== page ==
The polymer beads may be made including a peroxide as catalyst and chain transfer agents such as lauryl mercaptan and trichloroethylene may be present. The aqueous phase of the suspension polymerisation may include polyvinyl alcohol and sodium or ammonium polymethacrylate and inorganic stabilisers such as talc or tricalcium phosphate. The powder component may be used directly or additions may be made. For example, extra catalyst may be added to achieve a desired curing time and cross linking agents may be present. Antibiotics may be added, colourants may also be present.
The object to be implanted may take a wide variety of forms and may be placed at for example the hip or knee. Thus for a hip replacement it may be a double cup cup type of prosthesis or the Muller prosthesis. The composition of the invention may however be used for any biomedical application e.g. devices, dentures, implants and the like.
According to other aspects of the invention there is provided for use in making a bone cement or the like,
a sterilised powder component comprising a polymethacrylate, preferably a poly (ethylmethacrylate) having a molecular weight in the range of about 150,000 to 1,500,000, the polymer being in the form of beads having a particle size distribution in the range of about 15 to 100 micron, particles of an opacifier having been incorporated within the beads by ball, high speed or similar milling; and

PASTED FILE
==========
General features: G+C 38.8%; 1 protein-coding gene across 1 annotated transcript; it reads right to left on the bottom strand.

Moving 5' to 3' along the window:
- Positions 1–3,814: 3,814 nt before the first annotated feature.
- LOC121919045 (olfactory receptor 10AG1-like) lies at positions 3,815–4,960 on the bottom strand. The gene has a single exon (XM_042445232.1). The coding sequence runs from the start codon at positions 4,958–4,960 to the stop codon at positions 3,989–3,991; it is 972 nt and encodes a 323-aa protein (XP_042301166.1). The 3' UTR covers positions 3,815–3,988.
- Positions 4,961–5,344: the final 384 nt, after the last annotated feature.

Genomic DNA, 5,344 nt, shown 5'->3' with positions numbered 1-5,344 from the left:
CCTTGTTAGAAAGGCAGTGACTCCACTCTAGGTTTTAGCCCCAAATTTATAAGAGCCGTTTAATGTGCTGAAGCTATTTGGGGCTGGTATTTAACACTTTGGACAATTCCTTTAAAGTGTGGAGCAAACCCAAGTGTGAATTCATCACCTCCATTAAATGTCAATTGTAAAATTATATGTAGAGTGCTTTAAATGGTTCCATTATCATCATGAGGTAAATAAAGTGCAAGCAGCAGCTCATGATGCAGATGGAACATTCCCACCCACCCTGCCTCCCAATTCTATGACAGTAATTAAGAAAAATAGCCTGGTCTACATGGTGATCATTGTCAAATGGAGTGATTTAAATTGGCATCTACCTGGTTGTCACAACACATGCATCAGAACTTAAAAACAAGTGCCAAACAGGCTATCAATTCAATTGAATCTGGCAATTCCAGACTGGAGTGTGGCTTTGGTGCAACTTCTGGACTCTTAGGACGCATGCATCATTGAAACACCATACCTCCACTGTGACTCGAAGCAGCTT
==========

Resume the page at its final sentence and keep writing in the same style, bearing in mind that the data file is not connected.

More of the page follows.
a sterilised monomer component comprising n-butyl methacrylate monomer in liquid form and a tertiary amine activator such as N,N'-dimethyl p-toluidine, optionally with a cross linking agent such as ethylene glycol dimethacrylate.
FIG. 1 shows that the loss of monomer in the case of the n-butyl methacrylate in bone cement is substantially less than that of methyl methacrylate.
The invention is illustrated by the following non-limitative examples:
A prepolymer syrup was prepared by charging the following to a suitable vessel equipped with a heating/cooling jacket, stirrer and reflux condenser
ethyl methacrylate monomer: 80 kg
azoisobutyronitrile: 6 g
lauryl mercaptan: 200 g
The mix was heated with slow agitation to 80° to 100° C. and held at that temperature for three hours. The polymer content was checked, the charge cooled and sufficient ethyl methacrylate monomer added to achieve a polymer content of ca. 10%. The composition was charged to a ball mill and as follows
prepolymer syrup (prepared above): 30 kg
barium sulphate (pharmaceutical grade): 15 kg
dispersing aid: 0.3 g
and ground for about 18 to 24 hours. To a suspension polymer reactor equipped with a heating/cooling jacket, stirrer and reflux condenser there was added
de-ionised water: 60 kg
polyvinylpyrollidone: 0.4 kg
and the mix was heated to 60° C. with stirring. There was then added